Moreover, looking at how the term has been used historically demonstrates that its current meaning is relatively new. For example, in an 1818 treatise on reforming the House of Commons, Jeremy Bentham referred, without irony, to politicians who acquired their seats through the manipulation of fear as ‘terrorists.’ Kellogg Durland, in his 1908 book on turmoil in the Russian Empire, produced the following quote from a military officer in the context of the Siedlce Pogrom in Poland: “‘We must set against the terrorism of the revolution a still more frightful terrorism [by the state],” referring to repressive measures. These two examples indicate that terrorism has taken on a range of meanings, from the political manipulation of fear to the deployment of political violence by both state and non-state actors. Indeed, a striking feature of the latter quote is that state ‘terrorism’ is invoked approvingly.

The point here is that the label terrorism is filled with social and political meaning. In the modern setting, invoking terrorism communicates imminent, existential danger from an unrelenting, shadowy enemy. This enemy, at least in the Western context, is typically Muslim and intent on the physical destruction of society and civilization—typified in George W. Bush’s claim that terrorists “hate our [American] freedoms.” The elusive but dire nature of the threat justifies the suspension of civil liberties and the empowerment of government at home (such as through the USA PATRIOT act in the United States and similar counterterrorism measures in the United Kingdom) as well as the use of military forces to kill terrorists overseas (whether by deploying military personal ‘on the ground’ or with autonomous weapons platforms like Predator drones).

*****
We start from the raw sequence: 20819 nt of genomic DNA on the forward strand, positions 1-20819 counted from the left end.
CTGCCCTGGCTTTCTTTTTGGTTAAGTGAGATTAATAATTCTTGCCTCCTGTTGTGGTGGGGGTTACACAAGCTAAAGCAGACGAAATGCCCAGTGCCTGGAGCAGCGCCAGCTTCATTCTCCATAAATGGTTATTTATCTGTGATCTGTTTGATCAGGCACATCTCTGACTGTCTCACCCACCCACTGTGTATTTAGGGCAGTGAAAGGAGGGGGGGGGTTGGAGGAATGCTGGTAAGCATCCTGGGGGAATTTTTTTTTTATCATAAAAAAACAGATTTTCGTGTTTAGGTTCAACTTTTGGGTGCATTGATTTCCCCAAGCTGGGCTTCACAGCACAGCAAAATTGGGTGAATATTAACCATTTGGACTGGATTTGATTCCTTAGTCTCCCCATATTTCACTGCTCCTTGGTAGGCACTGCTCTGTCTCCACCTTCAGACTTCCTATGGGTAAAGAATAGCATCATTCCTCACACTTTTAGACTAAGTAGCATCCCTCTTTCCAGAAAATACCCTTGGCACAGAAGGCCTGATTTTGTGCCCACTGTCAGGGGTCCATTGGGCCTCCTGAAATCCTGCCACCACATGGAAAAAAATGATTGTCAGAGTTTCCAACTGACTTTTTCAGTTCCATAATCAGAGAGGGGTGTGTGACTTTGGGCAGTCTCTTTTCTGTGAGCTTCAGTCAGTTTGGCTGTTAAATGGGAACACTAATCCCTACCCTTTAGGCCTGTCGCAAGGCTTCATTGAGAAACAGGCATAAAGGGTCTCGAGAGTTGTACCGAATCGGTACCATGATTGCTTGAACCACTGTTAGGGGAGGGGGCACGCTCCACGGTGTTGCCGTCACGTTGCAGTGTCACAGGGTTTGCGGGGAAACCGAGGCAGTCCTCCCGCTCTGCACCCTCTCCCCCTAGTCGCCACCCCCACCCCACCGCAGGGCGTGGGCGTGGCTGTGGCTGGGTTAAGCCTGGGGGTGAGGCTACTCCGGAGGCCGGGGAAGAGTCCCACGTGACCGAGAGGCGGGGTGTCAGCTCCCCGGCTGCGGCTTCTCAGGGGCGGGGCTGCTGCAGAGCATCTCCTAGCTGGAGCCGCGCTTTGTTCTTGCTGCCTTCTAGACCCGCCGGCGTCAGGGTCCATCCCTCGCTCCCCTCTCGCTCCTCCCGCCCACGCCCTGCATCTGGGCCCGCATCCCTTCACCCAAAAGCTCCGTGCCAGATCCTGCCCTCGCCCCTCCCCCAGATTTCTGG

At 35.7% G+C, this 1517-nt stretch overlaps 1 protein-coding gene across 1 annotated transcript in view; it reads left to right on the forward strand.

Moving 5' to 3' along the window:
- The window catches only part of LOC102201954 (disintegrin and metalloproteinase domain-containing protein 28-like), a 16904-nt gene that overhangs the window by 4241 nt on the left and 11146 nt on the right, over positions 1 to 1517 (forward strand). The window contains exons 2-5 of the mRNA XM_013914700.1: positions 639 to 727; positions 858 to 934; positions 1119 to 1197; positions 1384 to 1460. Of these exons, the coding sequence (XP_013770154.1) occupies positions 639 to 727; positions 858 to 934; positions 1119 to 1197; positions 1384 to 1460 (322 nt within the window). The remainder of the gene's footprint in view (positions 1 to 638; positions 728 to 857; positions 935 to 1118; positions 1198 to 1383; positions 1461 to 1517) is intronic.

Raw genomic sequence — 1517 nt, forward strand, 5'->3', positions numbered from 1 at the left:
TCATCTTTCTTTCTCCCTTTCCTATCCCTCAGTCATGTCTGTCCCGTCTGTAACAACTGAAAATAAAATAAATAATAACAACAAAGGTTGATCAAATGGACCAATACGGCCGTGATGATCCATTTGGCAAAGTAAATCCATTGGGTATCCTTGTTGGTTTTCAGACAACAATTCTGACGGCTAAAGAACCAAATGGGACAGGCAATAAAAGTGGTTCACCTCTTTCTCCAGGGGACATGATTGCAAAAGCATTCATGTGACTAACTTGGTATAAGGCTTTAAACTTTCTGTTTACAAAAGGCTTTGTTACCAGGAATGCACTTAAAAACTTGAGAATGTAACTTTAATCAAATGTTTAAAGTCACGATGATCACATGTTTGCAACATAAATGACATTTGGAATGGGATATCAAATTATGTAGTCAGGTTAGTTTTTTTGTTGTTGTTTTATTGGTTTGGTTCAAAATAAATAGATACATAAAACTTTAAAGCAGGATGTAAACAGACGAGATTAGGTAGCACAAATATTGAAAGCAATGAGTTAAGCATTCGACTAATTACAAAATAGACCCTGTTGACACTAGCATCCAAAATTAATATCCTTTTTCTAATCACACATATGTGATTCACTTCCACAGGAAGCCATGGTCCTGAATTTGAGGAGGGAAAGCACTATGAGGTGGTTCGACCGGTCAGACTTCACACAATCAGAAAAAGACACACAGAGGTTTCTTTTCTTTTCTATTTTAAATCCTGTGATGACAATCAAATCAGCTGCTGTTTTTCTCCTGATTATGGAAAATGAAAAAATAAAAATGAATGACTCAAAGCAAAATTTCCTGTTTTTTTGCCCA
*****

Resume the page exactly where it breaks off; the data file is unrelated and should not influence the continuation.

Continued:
Using the term ‘terrorism’ invokes a system of meaning that generates fear and insecurity. This helps to justify the centralization of power by government. Somewhat counter-intuitively, however, it also ties the hands of government in terms of the policies it can pursue. The existential nature of the threat of ‘terrorism’ and the militarization associated with the concept creates a bias towards short-term, militarized responses. In other words, if governments respond to the threat of terrorism in non-militarized, long-term ways, they risk losing legitimacy and/or elections. This means that more socially nuanced, non-militarized and long-term responses to political violence tend to be subordinated to immediate demands for militarized action. Thus, the contemporary concept and language of terrorism obscure the social complexities of how groups use force to pursue political ends. The result is that anti-terrorism policies typically fail to address the underlying problems that give rise to and enable politically oriented violence.